Two teenagers were charged Monday with setting the January fire that destroyed the Shakespeare Theater in Stratford, Conn., a 1,500-seat venue that once featured performances by Oscar-winning actors.
The theater, which opened in 1955 and closed about three decades later, was modeled after the Globe Theater in England, which burned down in the 17th century. The Connecticut theater once featured performances by Katharine Hepburn, Helen Hayes and Christopher Walken.
On Jan. 13 at about 1 a.m., a fire was reported at the Shakespeare Theater, and the building was ultimately reduced to a smoldering mound of mangled steel.
Frank J. Riccio II, the lawyer for one of the teenagers, said in a phone interview on Monday that his 18-year-old client was charged with arson, burglary, reckless endangerment and criminal trespass in connection with the theater fire. Mr. Riccio would not identify his client, who was 17 at the time of the fire.
The Associated Press reported that the Stratford Police Department released a statement on Monday saying that two teenagers, 17 and 18, were charged with setting the fire and were not named because they were minors at the time. A Police Department spokesman would not immediately comment.
Mr. Riccio said his client, who attends a high school in Stratford, was also charged with several counts in connection with setting a fire in a lawn service truck. He said his client voluntarily gave himself up to the local police on Monday morning.
Based on Connecticut law, Mr. Riccio said that it was possible that a court would decide his client should be charged as an adult, meaning his name would be released to the public. At least one other teenager was involved with the fire in addition to the two who had been charged, he added.
Mayor Laura Hoydick of Stratford, a town of about 50,000, told The Hartford Courant that she was saddened by the news that two young people were charged with the crime, adding, “Hopefully this doesn’t impact the rest of their lives.”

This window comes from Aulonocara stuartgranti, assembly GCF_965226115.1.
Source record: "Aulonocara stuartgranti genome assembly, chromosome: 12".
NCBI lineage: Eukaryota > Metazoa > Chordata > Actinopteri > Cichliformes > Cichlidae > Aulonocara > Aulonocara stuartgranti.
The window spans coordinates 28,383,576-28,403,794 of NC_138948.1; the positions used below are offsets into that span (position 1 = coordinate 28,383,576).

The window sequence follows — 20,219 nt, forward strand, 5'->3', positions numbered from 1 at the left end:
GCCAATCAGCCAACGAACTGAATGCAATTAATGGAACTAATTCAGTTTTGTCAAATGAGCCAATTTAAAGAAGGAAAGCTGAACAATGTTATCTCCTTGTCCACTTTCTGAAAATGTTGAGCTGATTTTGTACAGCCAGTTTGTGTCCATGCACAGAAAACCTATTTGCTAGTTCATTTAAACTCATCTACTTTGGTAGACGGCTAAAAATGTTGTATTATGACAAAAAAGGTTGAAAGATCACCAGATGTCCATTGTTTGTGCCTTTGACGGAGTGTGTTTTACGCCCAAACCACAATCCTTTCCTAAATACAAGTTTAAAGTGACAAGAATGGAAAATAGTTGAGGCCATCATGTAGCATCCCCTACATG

The Shakespeare Theater opened in 1955 with a performance of “Julius Caesar” and became central to the production of Shakespearean plays in America. The idea for an American Shakespeare theater was credited to the playwright and producer Lawrence Langner, who enlisted the help of Lincoln Kirstein, co-founder of the New York City Ballet, and the philanthropist Joseph Verner Reed.
The building was constructed from angelique teak, a gift of the French government. It started as a rich brown color and gradually turned to a silvery gray over years of exposure to the elements, Roberta Krensky Cooper wrote in her book “The American Shakespeare Theatre: Stratford.” The auditorium’s seats were upholstered with red corduroy, and there was a lounge that looked out on the Housatonic River.
Ms. Cooper wrote that the theater was representative of Americans’ attempt to develop an approach to Shakespeare’s works that was homegrown and “non-British.” But there was a constant tension between finances and artistic integrity, she wrote.
By 1982, the theater had run out of money and benefactors, and the state took ownership. In 2005, the town reclaimed the deed and struggled to figure out what to do with it.
A group of supporters had been working to revitalize the site in recent years. After the fire, the mayor, Ms. Hoydick, established a committee to decide what to do with the property on which the theater was situated.
Emily Rueb contributed reporting.
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